An Apple and An Apple Cider Donut a Day

As the leaves change from green to orange to red, and as safety and social distancing stay at the forefront of our thoughts, Bostonians look for appropriate fun, festive, fall activities. Some turn to pumpkin picking, pumpkin carving, and pumpkin spice lattes; some turn to hiking. However, for many, apple picking and all of the aesthetics associated with it will always hold a special place in their hearts.

The pandemic put a lot of pressure on agriculture as purchasing patterns changed, with people purchasing food with a longer shelf life, and corporations, like restaurants, purchasing less food. While many farms have been hurt, some small farms have actually been experiencing an increase in demand this fall. It seems as if the farms that fared better were the small farms that catered to the few, producing an abundance of crops, instead of the factory farms that catered to the masses, producing a single, solitary crop. It seems the farms that fared better were those that were more accessible to their communities.

The pandemic also put a lot of pressure on agrotourism, as people stayed home and stayed away from planning gigantic gatherings, like weddings. Pick-your-own-fruit/vegetable patches have been experiencing an increase in demand, or at least a different kind of demand, this fall. It appears pick-your-own patches are flourishing despite being limited in their accommodation of substantial events and sizable groups and gatherings. The big, busy days full of corporate and student trips have been replaced with days full of required small-group reservations. The local customers have been joined with more out-of-town customers. The lines are longer, even if only to allow for more space, and masks are abundant. Pick-your-own patches have proven to have all of the proper precautions in place for a perfect day.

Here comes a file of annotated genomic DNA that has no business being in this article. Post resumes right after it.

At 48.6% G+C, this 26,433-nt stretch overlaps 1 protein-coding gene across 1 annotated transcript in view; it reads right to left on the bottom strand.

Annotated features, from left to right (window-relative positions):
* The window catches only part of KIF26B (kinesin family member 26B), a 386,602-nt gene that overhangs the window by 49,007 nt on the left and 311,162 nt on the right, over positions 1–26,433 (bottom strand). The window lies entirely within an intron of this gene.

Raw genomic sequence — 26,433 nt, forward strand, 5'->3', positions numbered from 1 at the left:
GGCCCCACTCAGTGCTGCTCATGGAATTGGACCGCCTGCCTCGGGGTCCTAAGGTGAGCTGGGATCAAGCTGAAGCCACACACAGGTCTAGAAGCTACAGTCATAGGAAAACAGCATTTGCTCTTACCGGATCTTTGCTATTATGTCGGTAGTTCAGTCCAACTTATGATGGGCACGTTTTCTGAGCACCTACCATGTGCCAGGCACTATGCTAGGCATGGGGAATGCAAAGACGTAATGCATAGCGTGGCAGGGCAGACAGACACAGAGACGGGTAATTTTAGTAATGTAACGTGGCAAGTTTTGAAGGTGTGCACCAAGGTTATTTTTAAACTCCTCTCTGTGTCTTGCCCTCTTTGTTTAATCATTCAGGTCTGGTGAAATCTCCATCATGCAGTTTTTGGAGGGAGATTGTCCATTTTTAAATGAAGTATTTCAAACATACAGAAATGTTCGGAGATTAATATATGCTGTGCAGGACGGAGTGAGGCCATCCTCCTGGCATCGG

Photo courtesy of RCAP Solutions

Honey Pot Hill Orchards is notorious for its popular pick-your-own patch. It is a fourth generation family farm in Stow, Mass, easily accessed from the four neighboring towns. It is located past numerous twists and turns through the beautiful New England fall foliage. At arrival, the farm animals welcome the wondrous visitors with a “baa” and an “oink oink.” The farm is extremely expansive, sitting with its store above rows upon rows of trees and ladders. The farm even has a hayride that can be taken to travel to the apples. A couple of conversations with two of Honey Pot Hill’s “apple ambassadors,” situated along the apple picking trail, revealed that the 200 acre orchard boasts of over 10,000 apple trees, with over 10 apple types, ranging from Gravensteins to Ginger Golds. It also revealed how Honey Pot Hill has adapted to the pandemic: with hand-washing and hand-sanitizing stations, social distancing standards, and more.

Honey Pot Hill is as bright and bubbly as ever. The orchard offers all of the apple necessities, like apple cider, apple cider donuts, and caramel apples, along with hayrides, hedge mazes, and more. “There’s something there for everyone,” said Peyton Wilson, MCAS ‘22, in a recent interview. “There’s no entry fee, and there’s lots of free, fun activities!” The orchard offers a true taste of autumn. Honey Pot Hill Orchards, as well as other orchards, provide a great way for Bostonians to get their apple a day, even if it is in the form of an apple cider donut.

Photo courtesy of Taste of Home

The pandemic has certainly put a lot of pressure on agriculture, and even on agrotourism. With limited indoor activities, apple picking is an outdoor activity that can provide a sense of safety, coupled with some adventure, for everyone.

Cover photo courtesy of The Boston Globe